Neurosurgeon Explains What Happens To Brain When A Human Dies
Neurosurgeon Explains What Happens To Brain When A Human Dies
Your brain continues to function electrically throughout the initial moments following the cardiac death.

What happens after death is a mystery that has long intrigued humanity. There are several defences for the query. If these questions come up in your overthinking sessions, there is an answer for them. Dr Rahul Jandial, a neurosurgeon and neurobiologist, spoke with Dr Rangan Chatterjee on his podcast Feel Better, Live More. According to Dr. Jandial, there is a measurement that demonstrates something quite striking about how the brain dies.

Usually, we assume that a flat line on an ECG indicates there is no longer an electric signal originating from the heart and that you have passed away.

Nevertheless, he went on to discuss brain activity and how it may be detected and observed in a patient’s last moments because of skull surface electrodes.

He clarified that, unexpectedly, you’re not quite gone—yet—after the heart stops because you see the flatline on the cardiac monitor.

As to Dr Jandial’s assertion, your brain continues to function electrically throughout the initial moments following apparent cardiac death.

He added that there was a great explosion of activity in the brain energy, akin to brain waves seen during dreaming or expansive memory.

He said that the brain is experiencing its last, maybe greatest, moments during the initial few moments when our heart stops beating — a period when we have traditionally believed to be dead.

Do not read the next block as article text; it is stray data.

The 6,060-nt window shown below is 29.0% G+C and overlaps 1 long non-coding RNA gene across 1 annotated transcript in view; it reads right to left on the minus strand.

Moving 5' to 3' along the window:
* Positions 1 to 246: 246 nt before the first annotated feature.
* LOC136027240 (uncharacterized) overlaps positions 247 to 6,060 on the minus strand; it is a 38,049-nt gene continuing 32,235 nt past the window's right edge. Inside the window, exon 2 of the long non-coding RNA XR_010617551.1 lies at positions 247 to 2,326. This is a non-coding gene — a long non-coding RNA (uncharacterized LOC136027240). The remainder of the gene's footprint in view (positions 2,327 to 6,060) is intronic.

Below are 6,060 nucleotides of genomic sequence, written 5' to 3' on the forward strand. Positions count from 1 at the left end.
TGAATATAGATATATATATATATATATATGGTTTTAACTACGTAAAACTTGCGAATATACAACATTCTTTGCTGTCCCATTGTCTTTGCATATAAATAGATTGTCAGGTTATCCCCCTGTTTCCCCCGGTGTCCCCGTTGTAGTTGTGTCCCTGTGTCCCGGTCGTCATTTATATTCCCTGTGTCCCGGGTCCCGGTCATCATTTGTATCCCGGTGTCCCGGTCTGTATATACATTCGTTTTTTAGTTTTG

Because of the massive release of neurotransmitters, your brain is essentially experiencing an “explosion of activity." According to the doctor, this indicates that “we should be holding that loved one’s hand longer than we have been."

Dr Jandial said that he explains the science to his patients to provide them with that extra assurance — that when we pass away, the heart “squeezes one last time and then the final ejection of blood… lands to the brain."

Because the blood carries glucose, which temporarily powers the neurons sufficiently, we are given this last shot at life. And it’s just a minute or two.

What is the brain doing at that precise moment? The neurosurgeon stated, “It fires everything in its arsenal and gives you your biggest dream yet."

He likened it to near-death encounters and those who had recovered from the edge.

According to Dr Jandial, this might perhaps explain the claim that their entire existence was replayed in their minds like a film strip.

His explanation that brainwaves resemble those of a dream suggests that dreaming may not be a malfunction after all. He also suggested that brain death may be thought of as one final, intense dream.

In reply, host Dr Rangan Chatterjee said he was “tingling" and that some nurses decide to continue talking to individuals after cardiac death to ensure they aren’t alone during that last stage.

In response, Dr. Jandial stressed that we all had a “genius built in every night for us" and that our “dreaming brain" fosters creativity and tolerance.

He discusses dreaming patterns more in his new book, This is Why You Dream: What Your Sleeping Brain Reveals About Your Waking Life.

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